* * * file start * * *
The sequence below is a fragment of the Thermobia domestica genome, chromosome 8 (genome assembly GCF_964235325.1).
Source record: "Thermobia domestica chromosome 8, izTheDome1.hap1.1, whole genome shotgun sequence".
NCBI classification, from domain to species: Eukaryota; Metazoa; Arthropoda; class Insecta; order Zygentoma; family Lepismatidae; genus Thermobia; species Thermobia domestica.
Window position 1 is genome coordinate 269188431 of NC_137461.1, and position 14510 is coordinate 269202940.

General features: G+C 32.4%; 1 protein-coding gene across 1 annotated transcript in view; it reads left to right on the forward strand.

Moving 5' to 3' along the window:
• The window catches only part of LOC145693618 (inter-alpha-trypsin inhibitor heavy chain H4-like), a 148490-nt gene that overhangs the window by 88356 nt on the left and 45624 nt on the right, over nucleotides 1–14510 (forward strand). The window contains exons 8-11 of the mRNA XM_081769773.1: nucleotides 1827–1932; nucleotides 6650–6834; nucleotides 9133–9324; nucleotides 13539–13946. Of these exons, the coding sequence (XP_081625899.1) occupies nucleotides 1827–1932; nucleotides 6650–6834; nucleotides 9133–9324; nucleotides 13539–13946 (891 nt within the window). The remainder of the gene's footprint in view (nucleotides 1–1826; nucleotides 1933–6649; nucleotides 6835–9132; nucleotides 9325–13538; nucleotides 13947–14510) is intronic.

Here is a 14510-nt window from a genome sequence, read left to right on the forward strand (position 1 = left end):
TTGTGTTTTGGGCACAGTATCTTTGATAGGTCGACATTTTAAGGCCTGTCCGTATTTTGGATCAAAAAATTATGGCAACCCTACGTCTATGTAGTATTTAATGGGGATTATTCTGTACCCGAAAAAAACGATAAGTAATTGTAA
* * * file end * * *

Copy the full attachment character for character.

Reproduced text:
The sequence below is a fragment of the Thermobia domestica genome, chromosome 8 (genome assembly GCF_964235325.1).
Source record: "Thermobia domestica chromosome 8, izTheDome1.hap1.1, whole genome shotgun sequence".
NCBI classification, from domain to species: Eukaryota; Metazoa; Arthropoda; class Insecta; order Zygentoma; family Lepismatidae; genus Thermobia; species Thermobia domestica.
Window position 1 is genome coordinate 269188431 of NC_137461.1, and position 14510 is coordinate 269202940.

General features: G+C 32.4%; 1 protein-coding gene across 1 annotated transcript in view; it reads left to right on the forward strand.

Moving 5' to 3' along the window:
• The window catches only part of LOC145693618 (inter-alpha-trypsin inhibitor heavy chain H4-like), a 148490-nt gene that overhangs the window by 88356 nt on the left and 45624 nt on the right, over nucleotides 1–14510 (forward strand). The window contains exons 8-11 of the mRNA XM_081769773.1: nucleotides 1827–1932; nucleotides 6650–6834; nucleotides 9133–9324; nucleotides 13539–13946. Of these exons, the coding sequence (XP_081625899.1) occupies nucleotides 1827–1932; nucleotides 6650–6834; nucleotides 9133–9324; nucleotides 13539–13946 (891 nt within the window). The remainder of the gene's footprint in view (nucleotides 1–1826; nucleotides 1933–6649; nucleotides 6835–9132; nucleotides 9325–13538; nucleotides 13947–14510) is intronic.

Here is a 14510-nt window from a genome sequence, read left to right on the forward strand (position 1 = left end):
TTGTGTTTTGGGCACAGTATCTTTGATAGGTCGACATTTTAAGGCCTGTCCGTATTTTGGATCAAAAAATTATGGCAACCCTACGTCTATGTAGTATTTAATGGGGATTATTCTGTACCCGAAAAAAACGATAAGTAATTGTAA